City amps up pressure on transit workers amid broken-down contract negotiations
Bus operators will be prevented from scheduling switches, given assigned days off if offer not ratified soon
The City of Winnipeg has ramped up pressure on transit workers amid increasingly tense contract negotiations between the local transit union and its employer.
In an effort to reach a settlement — and avoid a full-out strike by bus operators — the city has threatened changes will be coming to terms and conditions of employment that govern its working relationship with union members. The changes will come into effect Saturday, the city said in a press release, if the union does not ratify the city's final offer on a collective agreement.
"This isn't a retaliatory move," said Michael Jack, the city's chief corporate services officer, during a press conference at City Hall. "This move is solely to get to a negotiated collective agreement. This is simply to provide that incentive to get this thing done."
The city and Amalgamated Transit Union Local 1505, which represents about 1,400 bus drivers, mechanics and other workers, have been without a contract since Jan. 12. The union has voted to reject three offers so far, with the city's latest offer on the table since Aug. 2.
As part of the changes, Winnipeg Transit operators will no longer be able to request shift trades or vacation switches for the remainder of the year, and they will be assigned day off groups and schedules when the fall schedule comes into effect on Sept. 1, according to the release.
The union responded to the city's announcement with a press release that indicated the city had suspended seniority for operators and maintenance workers signing up for work and unilaterally changed transit workers' daily schedules.
"Obviously it's a very difficult situation we've been put in," said ATU president Aleem Chaudhary during a press conference at the union's headquarters.
"I guess the city finds that it is easier for them to intimidate the operators than it is to fix the problems that they're facing out there each and every day.
"We're very, very heavily disappointed," Chaudhary said.
The local transit union has been in a legal strike position since May 31, but based on the city's interpretation, an overtime ban implemented by transit workers in June 2019 met the definition of a strike under the Labour Relations Act.
According to the city, this "strike" by the ATU officially terminated the previous collective agreement, but up until now the city has operated under the terms set out in the previous collective agreement.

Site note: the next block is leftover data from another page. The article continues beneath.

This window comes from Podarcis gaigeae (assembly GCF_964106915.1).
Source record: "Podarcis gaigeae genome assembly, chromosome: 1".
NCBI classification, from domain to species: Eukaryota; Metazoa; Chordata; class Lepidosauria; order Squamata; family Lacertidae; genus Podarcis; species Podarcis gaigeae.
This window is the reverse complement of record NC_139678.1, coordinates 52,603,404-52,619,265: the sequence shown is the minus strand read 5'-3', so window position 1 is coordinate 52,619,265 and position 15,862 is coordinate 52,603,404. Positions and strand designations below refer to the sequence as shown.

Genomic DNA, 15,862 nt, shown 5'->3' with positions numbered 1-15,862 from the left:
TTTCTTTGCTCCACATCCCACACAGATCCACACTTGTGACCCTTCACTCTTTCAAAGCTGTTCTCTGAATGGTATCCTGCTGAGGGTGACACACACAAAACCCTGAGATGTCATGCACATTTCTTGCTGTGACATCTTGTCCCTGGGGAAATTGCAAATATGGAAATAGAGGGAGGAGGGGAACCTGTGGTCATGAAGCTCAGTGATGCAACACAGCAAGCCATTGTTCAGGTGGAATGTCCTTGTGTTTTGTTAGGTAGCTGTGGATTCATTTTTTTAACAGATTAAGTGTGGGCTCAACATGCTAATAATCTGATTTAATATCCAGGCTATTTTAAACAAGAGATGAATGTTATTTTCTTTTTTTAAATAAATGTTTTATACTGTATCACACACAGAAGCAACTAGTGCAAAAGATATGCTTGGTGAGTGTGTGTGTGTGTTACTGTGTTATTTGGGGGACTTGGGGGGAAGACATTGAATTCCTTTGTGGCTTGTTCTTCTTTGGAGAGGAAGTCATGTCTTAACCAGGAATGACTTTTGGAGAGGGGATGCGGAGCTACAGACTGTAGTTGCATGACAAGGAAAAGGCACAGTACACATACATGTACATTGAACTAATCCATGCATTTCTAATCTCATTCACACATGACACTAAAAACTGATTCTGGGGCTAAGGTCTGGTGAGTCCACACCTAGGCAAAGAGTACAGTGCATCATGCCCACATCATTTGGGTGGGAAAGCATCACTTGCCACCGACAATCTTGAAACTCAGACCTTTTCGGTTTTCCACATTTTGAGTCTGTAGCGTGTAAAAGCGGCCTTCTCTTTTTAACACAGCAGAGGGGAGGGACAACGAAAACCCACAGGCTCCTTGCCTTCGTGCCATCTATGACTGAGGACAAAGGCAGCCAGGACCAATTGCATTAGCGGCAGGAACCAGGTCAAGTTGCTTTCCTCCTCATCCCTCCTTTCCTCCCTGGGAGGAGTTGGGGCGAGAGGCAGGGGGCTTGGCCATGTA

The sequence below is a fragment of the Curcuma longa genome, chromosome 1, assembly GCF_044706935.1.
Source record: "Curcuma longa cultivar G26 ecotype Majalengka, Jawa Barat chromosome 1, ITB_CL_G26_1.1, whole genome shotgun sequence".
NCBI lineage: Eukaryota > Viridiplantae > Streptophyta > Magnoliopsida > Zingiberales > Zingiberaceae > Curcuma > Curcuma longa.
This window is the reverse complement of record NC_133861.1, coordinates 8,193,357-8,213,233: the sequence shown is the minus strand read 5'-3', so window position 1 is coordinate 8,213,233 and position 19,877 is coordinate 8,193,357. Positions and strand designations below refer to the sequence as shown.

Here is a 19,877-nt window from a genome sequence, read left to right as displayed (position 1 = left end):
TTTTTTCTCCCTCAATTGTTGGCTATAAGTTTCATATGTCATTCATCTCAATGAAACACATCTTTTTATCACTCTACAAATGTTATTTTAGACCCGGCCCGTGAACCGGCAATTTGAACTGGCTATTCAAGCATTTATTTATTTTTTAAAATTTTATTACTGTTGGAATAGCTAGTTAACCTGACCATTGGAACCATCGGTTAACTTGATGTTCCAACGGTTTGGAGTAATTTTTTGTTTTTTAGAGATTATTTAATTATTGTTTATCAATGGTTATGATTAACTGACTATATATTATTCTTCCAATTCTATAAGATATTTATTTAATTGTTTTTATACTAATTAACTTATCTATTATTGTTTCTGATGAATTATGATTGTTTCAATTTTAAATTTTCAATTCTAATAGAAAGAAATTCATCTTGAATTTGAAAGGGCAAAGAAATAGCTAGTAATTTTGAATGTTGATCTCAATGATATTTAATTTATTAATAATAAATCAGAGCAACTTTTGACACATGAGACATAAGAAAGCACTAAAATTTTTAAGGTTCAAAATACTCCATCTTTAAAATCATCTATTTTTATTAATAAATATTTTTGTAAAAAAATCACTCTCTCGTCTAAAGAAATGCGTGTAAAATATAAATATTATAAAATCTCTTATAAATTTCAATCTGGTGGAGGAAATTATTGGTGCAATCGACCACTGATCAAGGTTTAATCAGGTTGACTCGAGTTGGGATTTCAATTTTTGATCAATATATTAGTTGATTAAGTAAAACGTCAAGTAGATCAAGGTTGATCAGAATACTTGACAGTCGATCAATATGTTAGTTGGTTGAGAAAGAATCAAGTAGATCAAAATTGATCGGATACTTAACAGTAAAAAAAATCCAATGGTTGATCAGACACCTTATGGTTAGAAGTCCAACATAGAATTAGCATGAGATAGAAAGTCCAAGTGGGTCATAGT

The city sent out a bulletin dated Aug. 8 to members about the proposed amendments to their current employment terms.
"In the letter that [the city] put out it states that if you accept this, we will go back to the norm. And if you don't, then we will escalate the situation," Chaudhary said. "To me it's unfair labour practice. And unfortunately they have chosen the wrong path to go down."
David Camfield, a University of Manitoba professor of labour studies, said the city is clearly trying to put pressure on the union to accept its latest offer.
"The city is playing hardball," Camfield said in a phone interview. He suggested the move could actually add to existing anger among transit workers.
"I suspect it may actually blow up in their faces. It's very aggressive what [the city is] doing by suspending terms and conditions of employment."
Camfield said the city seems to be pushing for a settlement before the fall schedule sets in — when ridership numbers rise as students go back to school. "A strike would be more disruptive and affect more people," he said.
Coming to terms
The city said it recognizes the union's desire for better working conditions and the two parties remain split on a debate over general wage increases.
ATU previously pitched a 2.75 per cent annual wage increase. "This level of increase would eclipse every single annual wage increase negotiated with every single City of Winnipeg union over the last three years," the release states.
In particular, the city said the union is asking for $10 per hour increases to mechanics' salaries. The union, which has not made its side of the offer public, disputes that claim.
The city's latest offer proposes two per cent annual wage increases until March 31, 2023. At that rate, the highest paid bus operator will make over $59,000 a year and mechanics will make over $74,000 a year, plus benefits.
Its recent proposal modifies a union ask that would allow temporary re-hiring of retired bus drivers to cover single-day leaves of absence, abandons the city's previous request for flexible spare operators, and gives more union and bus operator input when developing bus schedules.
The city said it has adjusted its offer to benefit the union and has not asked union members to give up health or vision benefits, pension, or overtime premiums.
"I hope they take the time to look at the final offer that the city put on the table. I'm hoping the ATU is open and candid with their membership about what has been offered. And I'm hoping the operators will see it as a fair and reasonable offer," Jack said on behalf of the city.
"It's very clear to us that the union was positioning itself to be able to take strike action in September when it would be most impactful to the city and to transit riders. We don't want that to happen," Jack said. "We will await the vote and see what happens."
The city said it will reinstate full terms and conditions if the union ratifies the city's final offer by Aug. 17.